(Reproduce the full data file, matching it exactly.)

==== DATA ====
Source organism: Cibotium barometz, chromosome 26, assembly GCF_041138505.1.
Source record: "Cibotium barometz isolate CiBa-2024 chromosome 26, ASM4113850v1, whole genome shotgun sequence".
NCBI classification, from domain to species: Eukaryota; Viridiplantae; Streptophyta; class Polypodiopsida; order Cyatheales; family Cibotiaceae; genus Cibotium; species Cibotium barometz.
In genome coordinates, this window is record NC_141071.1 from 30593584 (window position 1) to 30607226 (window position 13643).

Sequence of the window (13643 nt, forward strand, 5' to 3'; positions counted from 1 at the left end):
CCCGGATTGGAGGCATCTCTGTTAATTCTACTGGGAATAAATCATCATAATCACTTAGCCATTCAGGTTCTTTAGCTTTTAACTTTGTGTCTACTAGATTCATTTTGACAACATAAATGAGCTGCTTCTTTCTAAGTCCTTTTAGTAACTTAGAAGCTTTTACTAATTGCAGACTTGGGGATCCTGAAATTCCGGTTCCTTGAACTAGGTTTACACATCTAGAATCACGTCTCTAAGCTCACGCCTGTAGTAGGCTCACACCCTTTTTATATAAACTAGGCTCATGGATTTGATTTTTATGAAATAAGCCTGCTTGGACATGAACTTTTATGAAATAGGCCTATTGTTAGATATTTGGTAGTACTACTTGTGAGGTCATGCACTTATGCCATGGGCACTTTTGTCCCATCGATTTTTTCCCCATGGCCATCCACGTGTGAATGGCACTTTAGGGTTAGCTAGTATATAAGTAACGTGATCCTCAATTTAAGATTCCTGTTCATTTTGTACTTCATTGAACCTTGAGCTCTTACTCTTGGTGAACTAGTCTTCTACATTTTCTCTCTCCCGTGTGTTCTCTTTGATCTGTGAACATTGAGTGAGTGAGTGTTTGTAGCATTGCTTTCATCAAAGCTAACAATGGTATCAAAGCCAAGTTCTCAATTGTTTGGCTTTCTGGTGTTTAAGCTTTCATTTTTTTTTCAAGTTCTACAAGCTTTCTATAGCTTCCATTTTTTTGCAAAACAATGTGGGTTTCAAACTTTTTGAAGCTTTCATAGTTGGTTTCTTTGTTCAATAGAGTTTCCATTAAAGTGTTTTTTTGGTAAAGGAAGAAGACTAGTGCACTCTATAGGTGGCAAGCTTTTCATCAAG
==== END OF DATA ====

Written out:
Source organism: Cibotium barometz, chromosome 26, assembly GCF_041138505.1.
Source record: "Cibotium barometz isolate CiBa-2024 chromosome 26, ASM4113850v1, whole genome shotgun sequence".
NCBI classification, from domain to species: Eukaryota; Viridiplantae; Streptophyta; class Polypodiopsida; order Cyatheales; family Cibotiaceae; genus Cibotium; species Cibotium barometz.
In genome coordinates, this window is record NC_141071.1 from 30593584 (window position 1) to 30607226 (window position 13643).

Sequence of the window (13643 nt, forward strand, 5' to 3'; positions counted from 1 at the left end):
CCCGGATTGGAGGCATCTCTGTTAATTCTACTGGGAATAAATCATCATAATCACTTAGCCATTCAGGTTCTTTAGCTTTTAACTTTGTGTCTACTAGATTCATTTTGACAACATAAATGAGCTGCTTCTTTCTAAGTCCTTTTAGTAACTTAGAAGCTTTTACTAATTGCAGACTTGGGGATCCTGAAATTCCGGTTCCTTGAACTAGGTTTACACATCTAGAATCACGTCTCTAAGCTCACGCCTGTAGTAGGCTCACACCCTTTTTATATAAACTAGGCTCATGGATTTGATTTTTATGAAATAAGCCTGCTTGGACATGAACTTTTATGAAATAGGCCTATTGTTAGATATTTGGTAGTACTACTTGTGAGGTCATGCACTTATGCCATGGGCACTTTTGTCCCATCGATTTTTTCCCCATGGCCATCCACGTGTGAATGGCACTTTAGGGTTAGCTAGTATATAAGTAACGTGATCCTCAATTTAAGATTCCTGTTCATTTTGTACTTCATTGAACCTTGAGCTCTTACTCTTGGTGAACTAGTCTTCTACATTTTCTCTCTCCCGTGTGTTCTCTTTGATCTGTGAACATTGAGTGAGTGAGTGTTTGTAGCATTGCTTTCATCAAAGCTAACAATGGTATCAAAGCCAAGTTCTCAATTGTTTGGCTTTCTGGTGTTTAAGCTTTCATTTTTTTTTCAAGTTCTACAAGCTTTCTATAGCTTCCATTTTTTTGCAAAACAATGTGGGTTTCAAACTTTTTGAAGCTTTCATAGTTGGTTTCTTTGTTCAATAGAGTTTCCATTAAAGTGTTTTTTTGGTAAAGGAAGAAGACTAGTGCACTCTATAGGTGGCAAGCTTTTCATCAAG